- 1 Assignment – I
- 2 Answer the following in about 500 words each.
- 3 1) Who were the Kushanas? Write a note on the assimilation of foreigners into the Indian mainstream.
- 4 2) Discuss the economic, political and social organization of Tamilakam.
- 5 Assignment – II
- 6 Answer the following questions in about 250 words each.
- 7 3) Write a note on the craft production in North India, explain its organizational nature.
- 8 4) Discribe the salient features of Pallava temple architecture.
- 9 5) What do you understand by the revival of commerce and trade in the early medieval period? Discuss.
- 10 Assignment – III
- 11 Answer the following questions in about 100 words each.
- 12 6) Indo-Greeks
- 13 7) Puranic Hinduism
- 14 8) Prakrit and Pali
- 15 9) Ports
- 16 10) Urban Process
|BHIC-102: IGNOU BAG Solved Assignment 2022-2023
|Bachelor Degree Programme
|HISTORY OF INDIA-2
|Bachelor of Arts (General)
|Last Date for Submission of Assignment:
|For June Examination: 31st April
For December Examination: 30th September
Assignment – I
Answer the following in about 500 words each.
1) Who were the Kushanas? Write a note on the assimilation of foreigners into the Indian mainstream.
Ans: The Kushanas were a Central Asian nomadic tribe that established a powerful empire in northern India and Central Asia from the 1st to the 3rd centuries CE. The Kushana Empire was known for its cultural diversity and tolerance, as it incorporated a number of different ethnic groups into its territories. The Kushanas themselves were originally of Yuezhi origin and were one of several nomadic tribes that migrated into the region after the collapse of the Han Empire in China.
The assimilation of foreigners into the Indian mainstream was a complex process that involved the fusion of different cultural traditions and the creation of new cultural forms. This process was facilitated by the openness and tolerance of the Indian civilization, which had a long history of accommodating and integrating people from different cultural backgrounds. The establishment of the Kushana Empire helped to accelerate this process by providing a context for the integration of different cultural groups and the exchange of ideas and artistic styles.
The Kushanas played an important role in the spread of Buddhism in India and beyond, and they patronized Buddhist institutions and supported the production of Buddhist texts and art. They also adopted elements of Hindu and Persian cultural traditions, which had a profound impact on the development of Indian culture. The fusion of these different cultural influences gave rise to new forms of religious and artistic expression, such as the Gandharan school of art and the Mahayana form of Buddhism.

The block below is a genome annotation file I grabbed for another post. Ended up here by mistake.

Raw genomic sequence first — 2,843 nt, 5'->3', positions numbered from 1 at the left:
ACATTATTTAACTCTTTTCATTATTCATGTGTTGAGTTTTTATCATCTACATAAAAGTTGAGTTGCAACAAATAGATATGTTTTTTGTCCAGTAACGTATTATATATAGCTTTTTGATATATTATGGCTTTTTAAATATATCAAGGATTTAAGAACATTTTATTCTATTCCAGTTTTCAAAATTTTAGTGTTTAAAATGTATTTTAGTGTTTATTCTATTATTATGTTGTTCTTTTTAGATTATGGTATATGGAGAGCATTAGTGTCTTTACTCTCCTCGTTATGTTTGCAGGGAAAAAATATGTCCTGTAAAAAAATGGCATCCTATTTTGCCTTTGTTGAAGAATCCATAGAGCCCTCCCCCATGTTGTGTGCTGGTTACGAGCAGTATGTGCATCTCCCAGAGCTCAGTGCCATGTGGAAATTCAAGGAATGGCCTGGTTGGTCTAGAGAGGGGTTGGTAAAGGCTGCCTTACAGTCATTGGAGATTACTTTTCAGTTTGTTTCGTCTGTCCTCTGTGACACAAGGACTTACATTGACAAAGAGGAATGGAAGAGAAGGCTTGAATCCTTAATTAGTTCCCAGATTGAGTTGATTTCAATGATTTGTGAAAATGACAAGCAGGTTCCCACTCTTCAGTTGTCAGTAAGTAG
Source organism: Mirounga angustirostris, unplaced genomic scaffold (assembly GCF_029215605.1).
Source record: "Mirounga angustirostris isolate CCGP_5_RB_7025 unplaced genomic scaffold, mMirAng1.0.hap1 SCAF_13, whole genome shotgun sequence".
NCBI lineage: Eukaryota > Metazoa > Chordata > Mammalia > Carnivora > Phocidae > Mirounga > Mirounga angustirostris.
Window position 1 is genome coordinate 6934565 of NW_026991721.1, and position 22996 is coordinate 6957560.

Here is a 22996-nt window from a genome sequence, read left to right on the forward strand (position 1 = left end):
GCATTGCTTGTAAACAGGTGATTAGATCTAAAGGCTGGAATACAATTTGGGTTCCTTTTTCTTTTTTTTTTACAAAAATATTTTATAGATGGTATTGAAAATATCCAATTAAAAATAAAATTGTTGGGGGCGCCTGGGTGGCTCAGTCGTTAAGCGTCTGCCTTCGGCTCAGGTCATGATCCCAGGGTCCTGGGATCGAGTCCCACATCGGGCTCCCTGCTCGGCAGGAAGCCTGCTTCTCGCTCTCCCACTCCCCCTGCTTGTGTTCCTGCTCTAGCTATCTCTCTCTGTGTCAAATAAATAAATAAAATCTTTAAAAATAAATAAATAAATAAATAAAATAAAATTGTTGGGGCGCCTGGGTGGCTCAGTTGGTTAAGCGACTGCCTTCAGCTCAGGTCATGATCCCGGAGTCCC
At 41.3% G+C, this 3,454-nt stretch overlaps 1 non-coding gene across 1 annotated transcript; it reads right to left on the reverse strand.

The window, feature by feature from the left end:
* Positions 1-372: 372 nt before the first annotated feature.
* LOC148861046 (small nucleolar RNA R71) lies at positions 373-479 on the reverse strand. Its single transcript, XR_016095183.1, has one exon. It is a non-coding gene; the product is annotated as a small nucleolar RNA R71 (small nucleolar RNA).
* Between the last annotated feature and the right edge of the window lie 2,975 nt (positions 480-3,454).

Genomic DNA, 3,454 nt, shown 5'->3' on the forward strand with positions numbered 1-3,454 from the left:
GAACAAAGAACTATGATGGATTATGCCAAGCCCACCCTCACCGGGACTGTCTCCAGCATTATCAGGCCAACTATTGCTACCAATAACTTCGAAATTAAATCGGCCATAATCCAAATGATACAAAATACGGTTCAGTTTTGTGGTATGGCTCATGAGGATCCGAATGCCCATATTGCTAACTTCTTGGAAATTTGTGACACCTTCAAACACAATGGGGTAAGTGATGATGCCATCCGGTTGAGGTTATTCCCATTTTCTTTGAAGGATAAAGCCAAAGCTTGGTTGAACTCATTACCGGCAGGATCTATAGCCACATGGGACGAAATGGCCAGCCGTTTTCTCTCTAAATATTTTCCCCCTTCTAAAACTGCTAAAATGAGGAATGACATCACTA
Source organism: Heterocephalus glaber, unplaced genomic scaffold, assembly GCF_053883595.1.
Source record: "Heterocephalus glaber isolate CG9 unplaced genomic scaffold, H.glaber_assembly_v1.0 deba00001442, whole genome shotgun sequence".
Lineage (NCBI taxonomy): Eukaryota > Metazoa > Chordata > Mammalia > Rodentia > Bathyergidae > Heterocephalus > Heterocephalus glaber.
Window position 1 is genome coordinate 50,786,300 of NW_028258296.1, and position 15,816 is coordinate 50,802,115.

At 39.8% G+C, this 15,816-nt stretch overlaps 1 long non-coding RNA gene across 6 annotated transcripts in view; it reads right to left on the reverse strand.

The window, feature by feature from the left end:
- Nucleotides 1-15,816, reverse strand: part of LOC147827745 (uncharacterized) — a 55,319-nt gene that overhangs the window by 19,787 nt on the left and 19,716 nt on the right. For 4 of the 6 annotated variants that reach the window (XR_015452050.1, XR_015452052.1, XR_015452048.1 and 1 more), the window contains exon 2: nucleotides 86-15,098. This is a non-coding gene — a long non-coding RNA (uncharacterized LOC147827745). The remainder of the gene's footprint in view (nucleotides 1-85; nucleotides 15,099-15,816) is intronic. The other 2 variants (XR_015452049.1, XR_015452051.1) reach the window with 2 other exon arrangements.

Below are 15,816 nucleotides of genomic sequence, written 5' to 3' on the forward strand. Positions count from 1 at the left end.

The assimilation of foreigners into the Indian mainstream also contributed to the growth of trade and commerce, as merchants from different regions brought new goods and ideas to India. The exchange of goods and ideas between India and other parts of the world helped to stimulate economic growth and cultural development.
Ans: Tamilakam was a historical region in southern India that roughly corresponded to present-day Tamil Nadu and parts of southern Kerala. The region was known for its rich cultural heritage and was the birthplace of the Tamil language and the Tamil people. The period from the 3rd century BCE to the 8th century CE marked the early history of Tamilakam and was characterized by a highly developed political, economic and social organization.
Economic organization: Agriculture was the main source of livelihood in Tamilakam and a large portion of the population was engaged in farming. The region was well-endowed with natural resources, including fertile soil and abundant water sources, which facilitated the growth of crops such as paddy, millets, and pulses. Trade was also an important aspect of the economy, and Tamilakam was a major center for the trade of spices, textiles, and other goods. The region had a well-established system of trade routes that connected it with other parts of India and Southeast Asia. The ports of Tamilakam were known for their wealth and prosperity, and they were considered some of the most important trading centers in the ancient world.